Today’s Gospel (John 3:16-18) moves from the personal and the private to the public… from the salvation of the person to the salvation of the world, and back again to the personal and the private.
In our day there is a determined effort to confine religion and therefore the person of Jesus Christ to the private.
The wisdom of the day suggests that there should be no place for religion and therefore no place for the person of Jesus Christ in education, in health systems… anywhere in public life.
It’s absolutely impossible to reconcile this privatization of religion and the message of today’s Gospel which clearly states that the person of Jesus Christ is the key to personal salvation but also to the salvation of the world.
Now, I need to explain the meaning of salvation precisely because when we think about salvation we’ve already privatized it and we never think of salvation as having anything to do with the future of the world – here and now.
So what does salvation mean? It means nothing more than human well-being individually and collectively. Happiness. It means the well-being of the world – the old missioners would have said the temporal and eternal well-being of humankind.
This means that we can have all the economic policies we want, all the education policies, all the health policies… but if they’re not founded on God they’ll eventually turn and bite us!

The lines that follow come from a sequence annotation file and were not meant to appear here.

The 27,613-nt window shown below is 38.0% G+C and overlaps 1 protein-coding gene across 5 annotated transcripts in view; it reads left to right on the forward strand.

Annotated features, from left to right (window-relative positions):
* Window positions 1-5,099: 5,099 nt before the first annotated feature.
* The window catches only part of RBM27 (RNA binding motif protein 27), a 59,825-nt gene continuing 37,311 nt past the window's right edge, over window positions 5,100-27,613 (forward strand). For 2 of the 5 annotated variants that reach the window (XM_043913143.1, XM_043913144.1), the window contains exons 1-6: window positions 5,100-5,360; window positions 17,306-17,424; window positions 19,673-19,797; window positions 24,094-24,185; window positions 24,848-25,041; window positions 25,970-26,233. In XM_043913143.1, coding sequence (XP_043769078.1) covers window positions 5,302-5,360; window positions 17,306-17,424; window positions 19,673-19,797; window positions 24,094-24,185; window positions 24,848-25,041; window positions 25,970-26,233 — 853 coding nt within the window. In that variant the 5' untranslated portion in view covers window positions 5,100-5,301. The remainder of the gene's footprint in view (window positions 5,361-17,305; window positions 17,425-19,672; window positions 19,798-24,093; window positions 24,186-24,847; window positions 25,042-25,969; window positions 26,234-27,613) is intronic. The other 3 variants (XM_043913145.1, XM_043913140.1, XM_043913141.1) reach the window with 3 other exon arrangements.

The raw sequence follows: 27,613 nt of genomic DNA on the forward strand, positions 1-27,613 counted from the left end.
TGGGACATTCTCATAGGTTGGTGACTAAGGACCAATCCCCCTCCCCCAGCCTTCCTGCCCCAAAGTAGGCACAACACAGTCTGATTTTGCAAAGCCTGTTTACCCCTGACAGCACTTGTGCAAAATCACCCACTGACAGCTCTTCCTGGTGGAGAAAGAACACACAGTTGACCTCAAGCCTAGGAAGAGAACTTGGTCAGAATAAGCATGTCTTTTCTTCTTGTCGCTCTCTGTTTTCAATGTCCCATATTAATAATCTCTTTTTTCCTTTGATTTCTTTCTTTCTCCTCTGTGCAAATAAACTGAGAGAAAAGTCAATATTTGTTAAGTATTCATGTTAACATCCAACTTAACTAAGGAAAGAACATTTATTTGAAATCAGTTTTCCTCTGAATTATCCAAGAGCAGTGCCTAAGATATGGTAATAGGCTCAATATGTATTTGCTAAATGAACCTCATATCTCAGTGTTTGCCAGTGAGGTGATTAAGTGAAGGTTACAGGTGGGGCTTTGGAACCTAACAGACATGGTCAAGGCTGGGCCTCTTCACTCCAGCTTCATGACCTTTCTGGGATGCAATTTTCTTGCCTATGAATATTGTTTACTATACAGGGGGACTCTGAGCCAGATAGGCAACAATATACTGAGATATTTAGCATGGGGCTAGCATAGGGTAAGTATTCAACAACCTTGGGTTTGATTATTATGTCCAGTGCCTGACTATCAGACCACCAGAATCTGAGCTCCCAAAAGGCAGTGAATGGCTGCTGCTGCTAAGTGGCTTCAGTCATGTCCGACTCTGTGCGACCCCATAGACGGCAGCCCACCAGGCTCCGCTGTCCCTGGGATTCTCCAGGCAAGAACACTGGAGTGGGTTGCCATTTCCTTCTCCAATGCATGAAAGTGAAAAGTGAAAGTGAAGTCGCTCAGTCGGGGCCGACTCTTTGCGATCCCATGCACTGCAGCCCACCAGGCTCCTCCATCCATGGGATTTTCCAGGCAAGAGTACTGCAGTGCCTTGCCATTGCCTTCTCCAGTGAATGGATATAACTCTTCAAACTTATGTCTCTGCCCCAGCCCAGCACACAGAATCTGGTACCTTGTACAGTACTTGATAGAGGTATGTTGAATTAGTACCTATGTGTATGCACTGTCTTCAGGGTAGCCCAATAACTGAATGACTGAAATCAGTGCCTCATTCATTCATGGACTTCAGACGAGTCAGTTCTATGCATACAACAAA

The world is set on a path that says we don’t need God; we’ll do it our way, yet “God sent his son into the world… so that through him the world might be saved.” I trust you can see the contradiction?
So what’ll happen? This is what I think will happen; the world will persist on this path, the world is not for turning (there are very good reasons for that; historical reasons) and only from a point of collapse will the world return to God.
That’s what a generation will see and experience; a collapse. But let’s go deeper; spiritually it’ll look like the Evil One has taken everything from God and when it looks like Evil has triumphed God will act.
Go deeper again; in other words it’ll look like the period of time between Christ’s death and resurrection when even the disciples thought everything was lost.
Go deeper still; in other words what happened to Christ (what we celebrate every Easter) is what’ll happen to humanity.
The rejection of God always leads to the figure of a crucified humanity, to the point where everything seems lost. But God will not abandon his creation.
The future of the world is there before us in the figure of Christ crucified. Everything we need to know about the future can be found there.